17 July 2018 By Victoria Tomlinson
One of the biggest issues that the newly retired people we speak to have is a perceived lack of identity. They spend a lot of time talking about their last job and “former” career. So what’s the best retirement advice for them?
As well as being hard work to listen to, focusing on the past isn’t good for the individual, as it reinforces the situation and the associated stereotypes and can leave a dent in your self-esteem.
We have found that the trick is to make sure you always have something going on. It’s all about having a story to tell, this could be helping a local business with its strategy or looking over a charity’s finances. From this you can segue into the fact you’re looking for longer-term opportunities.
So how do you ensure you have something going on when you feel like you’ve left your identity with your corporate career?
The best retirement advice (or unretirement advice) is to be interested in other people’s experiences. Everyone you meet can add to your story and you can add to theirs, even if it’s in incremental ways.
We’ve previously spoken with Bernadette Byrne about how every conversation can energise you and open a new door. The more you talk to people, the more interesting you become. The more interesting you become, the more people will want to offer you new opportunities.
After stepping down from a high-powered career as a group sales Director, Bernadette now combines consultancy work with a non-executive director role and is launching her own business. Much of this is down to being open to new opportunities.
“I am learning still, I am meeting exciting new people and I am open to new ideas. I’m now in places I didn’t know existed,” she says.
“I’m saying yes to things I would have previously shied away from and am embracing new challenges. I’m working with a young tech entrepreneur whose business is based on augmented reality. I had no idea what that was, but I am learning how exciting AR is now.”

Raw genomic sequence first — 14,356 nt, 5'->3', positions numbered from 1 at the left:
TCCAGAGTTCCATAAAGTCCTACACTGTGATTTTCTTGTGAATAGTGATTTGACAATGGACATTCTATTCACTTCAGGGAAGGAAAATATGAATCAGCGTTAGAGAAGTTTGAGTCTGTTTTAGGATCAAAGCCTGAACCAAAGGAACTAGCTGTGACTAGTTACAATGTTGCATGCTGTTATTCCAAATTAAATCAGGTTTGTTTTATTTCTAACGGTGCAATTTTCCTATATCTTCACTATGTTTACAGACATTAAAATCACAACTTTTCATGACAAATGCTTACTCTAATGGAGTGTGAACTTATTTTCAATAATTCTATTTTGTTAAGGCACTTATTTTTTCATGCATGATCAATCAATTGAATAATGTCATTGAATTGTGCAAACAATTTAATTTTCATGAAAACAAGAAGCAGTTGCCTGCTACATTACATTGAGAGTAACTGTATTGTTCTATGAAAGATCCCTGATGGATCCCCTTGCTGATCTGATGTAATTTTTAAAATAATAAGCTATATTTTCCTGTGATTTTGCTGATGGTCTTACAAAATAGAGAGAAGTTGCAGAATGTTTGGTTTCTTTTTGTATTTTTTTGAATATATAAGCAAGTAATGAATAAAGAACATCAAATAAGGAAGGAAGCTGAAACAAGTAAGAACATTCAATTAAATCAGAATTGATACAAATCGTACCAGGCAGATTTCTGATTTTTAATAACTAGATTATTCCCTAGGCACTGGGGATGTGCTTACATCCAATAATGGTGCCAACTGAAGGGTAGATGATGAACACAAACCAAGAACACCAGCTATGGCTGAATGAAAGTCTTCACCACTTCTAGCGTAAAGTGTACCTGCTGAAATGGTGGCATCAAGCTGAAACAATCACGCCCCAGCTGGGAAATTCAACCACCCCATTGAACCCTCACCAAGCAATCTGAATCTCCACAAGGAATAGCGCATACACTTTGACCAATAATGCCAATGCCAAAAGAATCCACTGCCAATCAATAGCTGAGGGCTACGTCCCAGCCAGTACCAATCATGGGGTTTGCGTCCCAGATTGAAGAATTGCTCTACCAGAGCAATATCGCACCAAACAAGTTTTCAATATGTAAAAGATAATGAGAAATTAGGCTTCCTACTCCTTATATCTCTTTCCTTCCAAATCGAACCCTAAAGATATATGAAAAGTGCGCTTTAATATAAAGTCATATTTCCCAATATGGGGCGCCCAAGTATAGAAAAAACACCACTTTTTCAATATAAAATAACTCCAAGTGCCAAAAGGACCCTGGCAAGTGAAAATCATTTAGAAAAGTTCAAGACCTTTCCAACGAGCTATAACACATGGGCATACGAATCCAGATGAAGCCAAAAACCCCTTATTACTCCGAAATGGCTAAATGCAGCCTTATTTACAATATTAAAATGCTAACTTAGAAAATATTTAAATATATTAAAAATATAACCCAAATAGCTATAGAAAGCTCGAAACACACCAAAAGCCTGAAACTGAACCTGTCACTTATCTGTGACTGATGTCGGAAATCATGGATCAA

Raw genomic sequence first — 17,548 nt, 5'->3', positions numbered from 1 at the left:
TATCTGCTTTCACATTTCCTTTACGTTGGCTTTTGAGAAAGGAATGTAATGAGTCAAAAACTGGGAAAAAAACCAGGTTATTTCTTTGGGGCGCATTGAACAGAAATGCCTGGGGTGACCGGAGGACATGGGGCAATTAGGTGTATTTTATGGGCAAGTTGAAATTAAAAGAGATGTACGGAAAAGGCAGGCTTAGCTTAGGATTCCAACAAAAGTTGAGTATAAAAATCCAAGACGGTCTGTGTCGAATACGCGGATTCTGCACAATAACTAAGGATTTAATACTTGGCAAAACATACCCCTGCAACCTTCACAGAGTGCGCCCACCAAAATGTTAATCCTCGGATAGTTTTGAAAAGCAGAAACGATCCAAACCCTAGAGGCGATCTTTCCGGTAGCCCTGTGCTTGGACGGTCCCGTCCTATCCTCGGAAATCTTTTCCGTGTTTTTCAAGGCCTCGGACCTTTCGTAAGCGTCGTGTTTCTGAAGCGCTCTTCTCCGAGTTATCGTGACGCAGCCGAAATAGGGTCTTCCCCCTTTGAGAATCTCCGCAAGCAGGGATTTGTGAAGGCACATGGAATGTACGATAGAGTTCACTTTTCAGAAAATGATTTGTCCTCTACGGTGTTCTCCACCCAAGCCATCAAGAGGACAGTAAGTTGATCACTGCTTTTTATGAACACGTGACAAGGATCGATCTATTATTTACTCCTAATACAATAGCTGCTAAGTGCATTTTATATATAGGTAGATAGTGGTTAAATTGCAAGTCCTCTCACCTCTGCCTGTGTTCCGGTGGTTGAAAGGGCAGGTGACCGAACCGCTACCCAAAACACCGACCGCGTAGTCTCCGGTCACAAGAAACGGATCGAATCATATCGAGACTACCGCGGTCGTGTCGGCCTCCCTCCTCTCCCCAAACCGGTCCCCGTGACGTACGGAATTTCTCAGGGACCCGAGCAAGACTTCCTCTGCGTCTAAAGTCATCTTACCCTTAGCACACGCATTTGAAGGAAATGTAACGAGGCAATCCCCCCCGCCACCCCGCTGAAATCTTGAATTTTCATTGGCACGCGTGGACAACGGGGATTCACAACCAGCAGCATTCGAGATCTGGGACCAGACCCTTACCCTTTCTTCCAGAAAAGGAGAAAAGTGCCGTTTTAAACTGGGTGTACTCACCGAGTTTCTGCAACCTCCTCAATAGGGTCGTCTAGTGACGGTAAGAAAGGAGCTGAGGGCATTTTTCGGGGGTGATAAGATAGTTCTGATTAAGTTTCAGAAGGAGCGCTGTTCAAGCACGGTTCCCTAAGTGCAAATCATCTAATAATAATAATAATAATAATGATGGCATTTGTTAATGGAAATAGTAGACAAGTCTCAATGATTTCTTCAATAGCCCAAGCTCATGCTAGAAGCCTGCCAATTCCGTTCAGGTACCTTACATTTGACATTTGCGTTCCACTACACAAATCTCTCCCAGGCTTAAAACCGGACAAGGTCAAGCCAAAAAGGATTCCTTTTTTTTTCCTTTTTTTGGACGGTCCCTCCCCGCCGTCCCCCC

Another piece of retirement advice – be open to new paths in unretirement. This could be trying a new career path, learning a new technological skill or retraining. LinkedIn is a great way to widen your network and get to know people in new areas and industries. Even if you don’t feel it was relevant to you in your career, it might end up throwing up useful new contacts or giving you ideas for projects or directions you never thought possible.
Former Twitter-denier James Caan says in this BusinessCloud.co.uk article, “LinkedIn has changed the landscape of professional networking and it also allows me to easily communicate with relevant audiences.”
Indeed, this CareerShifters article by Richard Alderson talks about looking for people, not jobs. He did just that and ended up working in a role he previously didn’t even know existed.
It might be hard to dip your toe into new waters, but being open to what comes next is key to your success. Elizabeth Jackson, from Flowers From The Garden, shares her retirement advice: “Starting is the hardest part. Be patient, and give yourself a break. Disassociate from the person your business has defined you as.”
As Seth Godin points out, the secret to creativity is curiosity. In order to truly find the path that’s right for you, it’s vitally important to be open to new ideas and ready to try new things.
Come along to our Next-Up conference in November to meet tech entrepreneurs who are involved with the latest trends in big data, augmented virtual reality, voice search, blogger influencers and more – and how they are shaping our lives and business.
Victoria Tomlinson is chief executive and founder of Next-Up. Next-Up supports employers with a range of services for directors, partners and employees to help them understand the impact of retirement on mental health and create a plan to use their skills and experience in new ways to ensure wellbeing. A key part of our role is to inspire people with ideas and contacts, beyond traditional expectations. A former director of EY, she is an international speaker on unretirement, personal branding and using LinkedIn strategically as well as on leadership and women on boards. She mentors chief executives and directors, start-up businesses and ex-offenders. Victoria is Honorary Teaching Fellow at Lancaster University and chaired an advisory board for University of Leeds.